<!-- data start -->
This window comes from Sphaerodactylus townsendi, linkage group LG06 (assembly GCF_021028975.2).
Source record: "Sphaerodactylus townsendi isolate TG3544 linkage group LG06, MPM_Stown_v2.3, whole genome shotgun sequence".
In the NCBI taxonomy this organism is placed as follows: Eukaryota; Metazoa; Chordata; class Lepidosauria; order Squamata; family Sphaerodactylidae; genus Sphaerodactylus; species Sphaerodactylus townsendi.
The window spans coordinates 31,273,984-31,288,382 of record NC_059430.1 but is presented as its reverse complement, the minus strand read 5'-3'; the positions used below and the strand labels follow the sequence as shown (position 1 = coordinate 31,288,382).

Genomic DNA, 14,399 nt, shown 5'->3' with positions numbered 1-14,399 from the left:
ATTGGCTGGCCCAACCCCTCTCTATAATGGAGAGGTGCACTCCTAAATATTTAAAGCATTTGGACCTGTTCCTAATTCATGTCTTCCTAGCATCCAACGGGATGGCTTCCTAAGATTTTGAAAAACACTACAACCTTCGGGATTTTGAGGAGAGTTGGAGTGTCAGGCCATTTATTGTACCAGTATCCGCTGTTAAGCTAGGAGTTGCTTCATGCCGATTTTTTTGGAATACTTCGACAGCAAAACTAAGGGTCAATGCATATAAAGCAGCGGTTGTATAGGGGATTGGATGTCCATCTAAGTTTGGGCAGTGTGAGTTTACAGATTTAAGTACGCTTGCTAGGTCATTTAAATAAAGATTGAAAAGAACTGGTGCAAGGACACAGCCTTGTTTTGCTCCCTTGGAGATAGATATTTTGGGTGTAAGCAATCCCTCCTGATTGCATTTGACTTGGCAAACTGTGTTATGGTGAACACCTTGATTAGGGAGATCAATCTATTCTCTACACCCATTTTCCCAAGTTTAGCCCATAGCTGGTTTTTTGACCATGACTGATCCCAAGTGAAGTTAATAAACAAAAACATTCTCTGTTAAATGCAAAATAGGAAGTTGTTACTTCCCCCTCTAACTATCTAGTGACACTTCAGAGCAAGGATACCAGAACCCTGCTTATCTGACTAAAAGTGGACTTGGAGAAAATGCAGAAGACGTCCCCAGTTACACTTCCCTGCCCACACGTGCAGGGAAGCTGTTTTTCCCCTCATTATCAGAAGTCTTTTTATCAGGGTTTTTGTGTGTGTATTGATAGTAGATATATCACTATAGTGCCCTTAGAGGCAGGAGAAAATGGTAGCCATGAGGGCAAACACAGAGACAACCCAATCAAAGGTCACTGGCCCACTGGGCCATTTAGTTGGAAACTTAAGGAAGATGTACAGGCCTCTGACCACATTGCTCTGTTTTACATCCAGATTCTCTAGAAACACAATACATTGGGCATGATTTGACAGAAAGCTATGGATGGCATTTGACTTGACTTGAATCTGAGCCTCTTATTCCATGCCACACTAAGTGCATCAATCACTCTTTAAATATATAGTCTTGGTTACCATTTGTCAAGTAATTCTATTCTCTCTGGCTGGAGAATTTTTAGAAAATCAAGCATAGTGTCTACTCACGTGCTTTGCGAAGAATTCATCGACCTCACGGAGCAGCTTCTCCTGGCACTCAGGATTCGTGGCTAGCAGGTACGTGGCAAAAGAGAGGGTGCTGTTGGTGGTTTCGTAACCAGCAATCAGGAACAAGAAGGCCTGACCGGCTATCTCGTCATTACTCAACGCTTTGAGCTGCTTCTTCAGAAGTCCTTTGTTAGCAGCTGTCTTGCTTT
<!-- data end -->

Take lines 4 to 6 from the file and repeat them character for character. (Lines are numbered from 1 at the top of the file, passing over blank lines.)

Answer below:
The window spans coordinates 31,273,984-31,288,382 of record NC_059430.1 but is presented as its reverse complement, the minus strand read 5'-3'; the positions used below and the strand labels follow the sequence as shown (position 1 = coordinate 31,288,382).

Genomic DNA, 14,399 nt, shown 5'->3' with positions numbered 1-14,399 from the left:
ATTGGCTGGCCCAACCCCTCTCTATAATGGAGAGGTGCACTCCTAAATATTTAAAGCATTTGGACCTGTTCCTAATTCATGTCTTCCTAGCATCCAACGGGATGGCTTCCTAAGATTTTGAAAAACACTACAACCTTCGGGATTTTGAGGAGAGTTGGAGTGTCAGGCCATTTATTGTACCAGTATCCGCTGTTAAGCTAGGAGTTGCTTCATGCCGATTTTTTTGGAATACTTCGACAGCAAAACTAAGGGTCAATGCATATAAAGCAGCGGTTGTATAGGGGATTGGATGTCCATCTAAGTTTGGGCAGTGTGAGTTTACAGATTTAAGTACGCTTGCTAGGTCATTTAAATAAAGATTGAAAAGAACTGGTGCAAGGACACAGCCTTGTTTTGCTCCCTTGGAGATAGATATTTTGGGTGTAAGCAATCCCTCCTGATTGCATTTGACTTGGCAAACTGTGTTATGGTGAACACCTTGATTAGGGAGATCAATCTATTCTCTACACCCATTTTCCCAAGTTTAGCCCATAGCTGGTTTTTTGACCATGACTGATCCCAAGTGAAGTTAATAAACAAAAACATTCTCTGTTAAATGCAAAATAGGAAGTTGTTACTTCCCCCTCTAACTATCTAGTGACACTTCAGAGCAAGGATACCAGAACCCTGCTTATCTGACTAAAAGTGGACTTGGAGAAAATGCAGAAGACGTCCCCAGTTACACTTCCCTGCCCACACGTGCAGGGAAGCTGTTTTTCCCCTCATTATCAGAAGTCTTTTTATCAGGGTTTTTGTGTGTGTATTGATAGTAGATATATCACTATAGTGCCCTTAGAGGCAGGAGAAAATGGTAGCCATGAGGGCAAACACAGAGACAACCCAATCAAAGGTCACTGGCCCACTGGGCCATTTAGTTGGAAACTTAAGGAAGATGTACAGGCCTCTGACCACATTGCTCTGTTTTACATCCAGATTCTCTAGAAACACAATACATTGGGCATGATTTGACAGAAAGCTATGGATGGCATTTGACTTGACTTGAATCTGAGCCTCTTATTCCATGCCACACTAAGTGCATCAATCACTCTTTAAATATATAGTCTTGGTTACCATTTGTCAAGTAATTCTATTCTCTCTGGCTGGAGAATTTTTAGAAAATCAAGCATAGTGTCTACTCACGTGCTTTGCGAAGAATTCATCGACCTCACGGAGCAGCTTCTCCTGGCACTCAGGATTCGTGGCTAGCAGGTACGTGGCAAAAGAGAGGGTGCTGTTGGTGGTTTCGTAACCAGCAATCAGGAACAAGAAGGCCTGACCGGCTATCTCGTCATTACTCAACGCTTTGAGCTGCTTCTTCAGAAGTCCTTTGTTAGCAGCTGTCTTGCTTT